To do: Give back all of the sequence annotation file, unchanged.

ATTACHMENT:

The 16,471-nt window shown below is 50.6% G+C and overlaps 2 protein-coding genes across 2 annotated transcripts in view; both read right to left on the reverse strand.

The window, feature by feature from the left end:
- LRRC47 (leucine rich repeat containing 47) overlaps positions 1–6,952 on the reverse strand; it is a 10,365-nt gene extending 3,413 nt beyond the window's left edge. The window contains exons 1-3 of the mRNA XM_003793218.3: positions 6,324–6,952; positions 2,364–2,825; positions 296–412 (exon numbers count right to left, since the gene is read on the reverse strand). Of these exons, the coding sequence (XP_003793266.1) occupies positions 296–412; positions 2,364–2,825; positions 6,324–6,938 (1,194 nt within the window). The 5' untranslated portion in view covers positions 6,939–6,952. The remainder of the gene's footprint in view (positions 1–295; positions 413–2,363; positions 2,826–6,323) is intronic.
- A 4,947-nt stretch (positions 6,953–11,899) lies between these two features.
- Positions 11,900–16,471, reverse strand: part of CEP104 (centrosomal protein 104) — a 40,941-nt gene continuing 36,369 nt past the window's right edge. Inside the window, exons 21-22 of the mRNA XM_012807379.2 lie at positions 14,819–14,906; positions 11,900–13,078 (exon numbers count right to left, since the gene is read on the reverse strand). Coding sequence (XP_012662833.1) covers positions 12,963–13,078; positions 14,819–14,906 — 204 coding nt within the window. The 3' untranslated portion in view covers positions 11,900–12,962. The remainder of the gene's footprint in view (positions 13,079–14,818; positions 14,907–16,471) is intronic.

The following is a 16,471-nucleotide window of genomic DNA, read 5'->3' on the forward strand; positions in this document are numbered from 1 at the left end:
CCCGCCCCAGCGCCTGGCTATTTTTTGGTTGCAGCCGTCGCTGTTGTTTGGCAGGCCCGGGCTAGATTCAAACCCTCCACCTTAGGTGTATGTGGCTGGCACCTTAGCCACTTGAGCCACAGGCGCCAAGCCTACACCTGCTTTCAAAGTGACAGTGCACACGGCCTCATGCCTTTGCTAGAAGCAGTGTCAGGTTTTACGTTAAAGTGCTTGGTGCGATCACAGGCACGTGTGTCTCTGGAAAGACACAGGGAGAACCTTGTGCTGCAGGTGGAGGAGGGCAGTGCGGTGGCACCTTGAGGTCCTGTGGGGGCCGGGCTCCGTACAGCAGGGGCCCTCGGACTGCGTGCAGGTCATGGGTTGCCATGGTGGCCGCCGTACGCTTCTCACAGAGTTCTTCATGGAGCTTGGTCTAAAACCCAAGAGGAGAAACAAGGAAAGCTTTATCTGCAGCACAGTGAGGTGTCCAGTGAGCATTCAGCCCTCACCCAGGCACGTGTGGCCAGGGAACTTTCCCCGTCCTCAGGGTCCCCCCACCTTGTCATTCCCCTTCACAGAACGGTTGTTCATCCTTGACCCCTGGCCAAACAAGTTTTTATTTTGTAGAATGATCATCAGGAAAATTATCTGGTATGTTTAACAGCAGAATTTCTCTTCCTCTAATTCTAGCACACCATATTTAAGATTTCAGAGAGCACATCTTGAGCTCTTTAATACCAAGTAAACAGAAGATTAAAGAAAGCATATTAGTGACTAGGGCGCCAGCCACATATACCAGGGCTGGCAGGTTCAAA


The 16,471-nt window shown below is 50.6% G+C and overlaps 2 protein-coding genes across 2 annotated transcripts in view; both read right to left on the reverse strand.

The window, feature by feature from the left end:
- LRRC47 (leucine rich repeat containing 47) overlaps positions 1–6,952 on the reverse strand; it is a 10,365-nt gene extending 3,413 nt beyond the window's left edge. The window contains exons 1-3 of the mRNA XM_003793218.3: positions 6,324–6,952; positions 2,364–2,825; positions 296–412 (exon numbers count right to left, since the gene is read on the reverse strand). Of these exons, the coding sequence (XP_003793266.1) occupies positions 296–412; positions 2,364–2,825; positions 6,324–6,938 (1,194 nt within the window). The 5' untranslated portion in view covers positions 6,939–6,952. The remainder of the gene's footprint in view (positions 1–295; positions 413–2,363; positions 2,826–6,323) is intronic.
- A 4,947-nt stretch (positions 6,953–11,899) lies between these two features.
- Positions 11,900–16,471, reverse strand: part of CEP104 (centrosomal protein 104) — a 40,941-nt gene continuing 36,369 nt past the window's right edge. Inside the window, exons 21-22 of the mRNA XM_012807379.2 lie at positions 14,819–14,906; positions 11,900–13,078 (exon numbers count right to left, since the gene is read on the reverse strand). Coding sequence (XP_012662833.1) covers positions 12,963–13,078; positions 14,819–14,906 — 204 coding nt within the window. The 3' untranslated portion in view covers positions 11,900–12,962. The remainder of the gene's footprint in view (positions 13,079–14,818; positions 14,907–16,471) is intronic.

The following is a 16,471-nucleotide window of genomic DNA, read 5'->3' on the forward strand; positions in this document are numbered from 1 at the left end:
CCCGCCCCAGCGCCTGGCTATTTTTTGGTTGCAGCCGTCGCTGTTGTTTGGCAGGCCCGGGCTAGATTCAAACCCTCCACCTTAGGTGTATGTGGCTGGCACCTTAGCCACTTGAGCCACAGGCGCCAAGCCTACACCTGCTTTCAAAGTGACAGTGCACACGGCCTCATGCCTTTGCTAGAAGCAGTGTCAGGTTTTACGTTAAAGTGCTTGGTGCGATCACAGGCACGTGTGTCTCTGGAAAGACACAGGGAGAACCTTGTGCTGCAGGTGGAGGAGGGCAGTGCGGTGGCACCTTGAGGTCCTGTGGGGGCCGGGCTCCGTACAGCAGGGGCCCTCGGACTGCGTGCAGGTCATGGGTTGCCATGGTGGCCGCCGTACGCTTCTCACAGAGTTCTTCATGGAGCTTGGTCTAAAACCCAAGAGGAGAAACAAGGAAAGCTTTATCTGCAGCACAGTGAGGTGTCCAGTGAGCATTCAGCCCTCACCCAGGCACGTGTGGCCAGGGAACTTTCCCCGTCCTCAGGGTCCCCCCACCTTGTCATTCCCCTTCACAGAACGGTTGTTCATCCTTGACCCCTGGCCAAACAAGTTTTTATTTTGTAGAATGATCATCAGGAAAATTATCTGGTATGTTTAACAGCAGAATTTCTCTTCCTCTAATTCTAGCACACCATATTTAAGATTTCAGAGAGCACATCTTGAGCTCTTTAATACCAAGTAAACAGAAGATTAAAGAAAGCATATTAGTGACTAGGGCGCCAGCCACATATACCAGGGCTGGCAGGTTCAAA